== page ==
The articles in this special issue illuminate the importance of aesthetics, affect, and emotion in the formation of religious communities through examples from the Buddhist world. This introduction reads across the contributors’ findings from different regions (China, India, Japan, and Tibet) and eras (from the 17th to the 21st centuries) to highlight common themes. It discusses how Buddhist communities can take shape around feelings of togetherness, distance, and absence, how bonds are forged and broken through spectacular and quotidian aesthetic forms, and how aesthetic and emotional practices intersect with doctrinal interpretations, gender, ethnicity, and social distinction to shape the moral politics of religious belonging. We reflect on how this special issue complicates the idea of Buddhist belonging through its focus on oft-overlooked practices and practitioners. We also discuss the insights that our studies of Asian Buddhist communities offer to the broader study of religious belonging.
This article investigates how the cultural politics of ethnoreligious belonging play out through everyday aesthetic practices at a market for Tibetan Buddhist objects in Chengdu, China – a multiethnic place that is perceived and experienced as “Tibetan” by the Tibetans and Chinese who work, live, and shop there. Based upon ethnographic research in Chengdu, I explore how Tibetan urbanites navigate the sensorially intense market, sorting its sights, sounds, and smells to determine who and what belongs as authentically Tibetan Buddhist. In the process, I argue, they are laying claim to an ability to feel the in/authentic acquired through being born and raised as a Tibetan. This practical ability is what I call an aesthetic habitus. Yet, many Tibetans fear this ability is being eroded; it is no longer clear who and what belongs, contributing to anxieties that Tibetans as a distinct ethnoreligious community will be extinguished.
Why is the museum at the headquarters of the lay Japanese Buddhist organization Soka Gakkai full of pianos? How did Gakkai members in Japan come to revere the compositions and ethos of Ludwig van Beethoven as means of defending Buddhist orthodoxy? And how did this Buddhist organization come to rely on classical music as a key form of self-cultivation and institution building? This article draws on ethnographic engagements with musicians in Soka Gakkai, along with study of the Gakkai’s development in 20th-century Japan, to detail how practitioners’ Buddho-cultural pursuits demonstrate ways cultural practices can create religion. Attention to Soka Gakkai’s fusions of European high culture with lay Buddhist teachings and practices troubles static definitions of “Buddhism” and signals the need for broader inquiry into the nature of religious belonging through investigations of aesthetic forms.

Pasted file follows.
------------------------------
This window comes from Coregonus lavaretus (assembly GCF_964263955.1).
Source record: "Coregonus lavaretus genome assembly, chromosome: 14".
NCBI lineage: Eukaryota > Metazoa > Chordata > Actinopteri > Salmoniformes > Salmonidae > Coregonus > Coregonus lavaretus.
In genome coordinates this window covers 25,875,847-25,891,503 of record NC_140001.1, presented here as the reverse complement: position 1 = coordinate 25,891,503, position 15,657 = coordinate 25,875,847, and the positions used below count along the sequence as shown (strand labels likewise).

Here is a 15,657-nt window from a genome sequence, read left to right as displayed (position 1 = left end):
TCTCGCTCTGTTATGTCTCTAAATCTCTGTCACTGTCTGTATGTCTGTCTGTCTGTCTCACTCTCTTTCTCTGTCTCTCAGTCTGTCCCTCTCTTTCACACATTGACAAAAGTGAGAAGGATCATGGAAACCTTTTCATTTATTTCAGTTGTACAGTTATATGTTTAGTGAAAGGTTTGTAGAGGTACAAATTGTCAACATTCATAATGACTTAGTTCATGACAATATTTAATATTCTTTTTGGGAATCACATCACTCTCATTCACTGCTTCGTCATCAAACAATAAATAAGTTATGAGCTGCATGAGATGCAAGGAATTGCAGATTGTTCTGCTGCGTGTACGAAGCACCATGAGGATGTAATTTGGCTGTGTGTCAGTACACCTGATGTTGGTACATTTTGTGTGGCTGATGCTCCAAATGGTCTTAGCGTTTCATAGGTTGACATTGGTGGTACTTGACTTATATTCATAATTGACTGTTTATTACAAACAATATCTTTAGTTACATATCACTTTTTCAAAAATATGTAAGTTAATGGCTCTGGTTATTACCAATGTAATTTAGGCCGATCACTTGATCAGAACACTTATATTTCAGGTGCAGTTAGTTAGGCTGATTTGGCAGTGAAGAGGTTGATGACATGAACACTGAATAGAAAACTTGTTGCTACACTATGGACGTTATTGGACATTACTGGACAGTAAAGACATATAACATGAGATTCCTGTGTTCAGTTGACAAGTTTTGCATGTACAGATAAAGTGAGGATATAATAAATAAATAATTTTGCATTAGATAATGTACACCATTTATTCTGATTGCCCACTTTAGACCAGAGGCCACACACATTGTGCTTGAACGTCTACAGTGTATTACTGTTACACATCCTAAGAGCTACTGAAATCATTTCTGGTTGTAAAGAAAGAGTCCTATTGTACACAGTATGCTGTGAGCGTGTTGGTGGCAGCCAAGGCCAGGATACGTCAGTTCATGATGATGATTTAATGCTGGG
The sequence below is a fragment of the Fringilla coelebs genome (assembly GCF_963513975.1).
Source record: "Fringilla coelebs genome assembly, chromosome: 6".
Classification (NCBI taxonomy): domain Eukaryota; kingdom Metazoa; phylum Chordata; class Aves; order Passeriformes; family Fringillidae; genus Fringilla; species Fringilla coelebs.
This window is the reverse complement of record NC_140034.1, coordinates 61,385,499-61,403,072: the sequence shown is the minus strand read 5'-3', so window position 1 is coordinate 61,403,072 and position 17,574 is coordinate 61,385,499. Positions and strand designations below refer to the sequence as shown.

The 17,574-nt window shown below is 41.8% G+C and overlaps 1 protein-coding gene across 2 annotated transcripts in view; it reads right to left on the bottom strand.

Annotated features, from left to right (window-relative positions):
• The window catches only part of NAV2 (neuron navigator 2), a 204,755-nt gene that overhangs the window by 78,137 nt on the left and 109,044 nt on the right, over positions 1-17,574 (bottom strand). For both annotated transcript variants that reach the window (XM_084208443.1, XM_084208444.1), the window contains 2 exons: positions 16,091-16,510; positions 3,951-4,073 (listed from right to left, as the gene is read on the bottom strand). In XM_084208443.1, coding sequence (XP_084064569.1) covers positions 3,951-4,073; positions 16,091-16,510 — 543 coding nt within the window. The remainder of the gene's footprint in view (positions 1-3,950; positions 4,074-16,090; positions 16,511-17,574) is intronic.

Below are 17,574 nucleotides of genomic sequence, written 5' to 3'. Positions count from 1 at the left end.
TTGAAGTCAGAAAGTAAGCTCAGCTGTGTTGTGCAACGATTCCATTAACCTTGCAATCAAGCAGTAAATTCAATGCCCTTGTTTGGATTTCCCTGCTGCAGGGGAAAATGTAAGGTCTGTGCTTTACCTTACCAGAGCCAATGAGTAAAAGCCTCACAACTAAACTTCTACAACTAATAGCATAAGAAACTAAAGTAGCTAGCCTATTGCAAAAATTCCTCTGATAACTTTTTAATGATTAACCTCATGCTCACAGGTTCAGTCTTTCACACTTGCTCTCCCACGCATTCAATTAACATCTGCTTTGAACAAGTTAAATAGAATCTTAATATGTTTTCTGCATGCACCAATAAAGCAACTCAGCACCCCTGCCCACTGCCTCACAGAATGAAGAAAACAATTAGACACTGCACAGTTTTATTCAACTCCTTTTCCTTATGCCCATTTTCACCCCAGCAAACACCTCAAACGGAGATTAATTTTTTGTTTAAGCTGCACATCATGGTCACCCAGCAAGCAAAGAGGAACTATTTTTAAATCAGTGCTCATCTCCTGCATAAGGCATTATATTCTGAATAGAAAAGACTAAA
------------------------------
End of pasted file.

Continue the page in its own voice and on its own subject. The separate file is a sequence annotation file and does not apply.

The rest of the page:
In September 2016, the Himalayan Buddhist festival Naropa 2016 took place in the Northwest Himalayan region of Ladakh, India. This article analyzes the spectacular aesthetics of the Naro Gyen Druk ritual, the focus of Naropa 2016. Drawing on ethnographic documentation of this ritual, I consider the role of ritual aesthetics in provoking affective, emotional, and bodily experiences among participants and their felt connections to the 12th Gyalwang Drukpa, the charismatic leader of the Drukpa Kagyü organization. I introduce the term “connectionwork” to emphasize how Buddhist conceptualizations of connections, drelwa (‘brel ba), bring to light how ritual and performances of charisma either work or fail to work in establishing religious belonging among Himalayan and international participants. Connectionwork helps to emphasize not only the work to organize and orchestrate religious rituals with the intention to institute religious belonging, but also the agential role that participants play in charismatic ritual performances.
This article argues that belonging can be characterized by absence. It explores this as experienced in two different geographical and historical contexts by two groups of actors: members of the early Tibetan diaspora in India (1959–1979) and former members of a religious group (Aum Shinrikyō) in Japan. The absence we conceptualize is double: it is not solely a spatial absence, but also a temporal absence in terms of the irreversibility of time. It is felt and articulated through emotions that play decisive roles in the constitution and sustaining of these communities. These communities as feeling communities are characterized by absence, but absence is simultaneously what makes them a community. This simultaneity allows our actors to create complex temporal frameworks by relating to reimagined pasts, different presents, and potential futures. Therefore, the article contributes to discussions of belonging by retheorizing the relationship between absence, emotions, and time.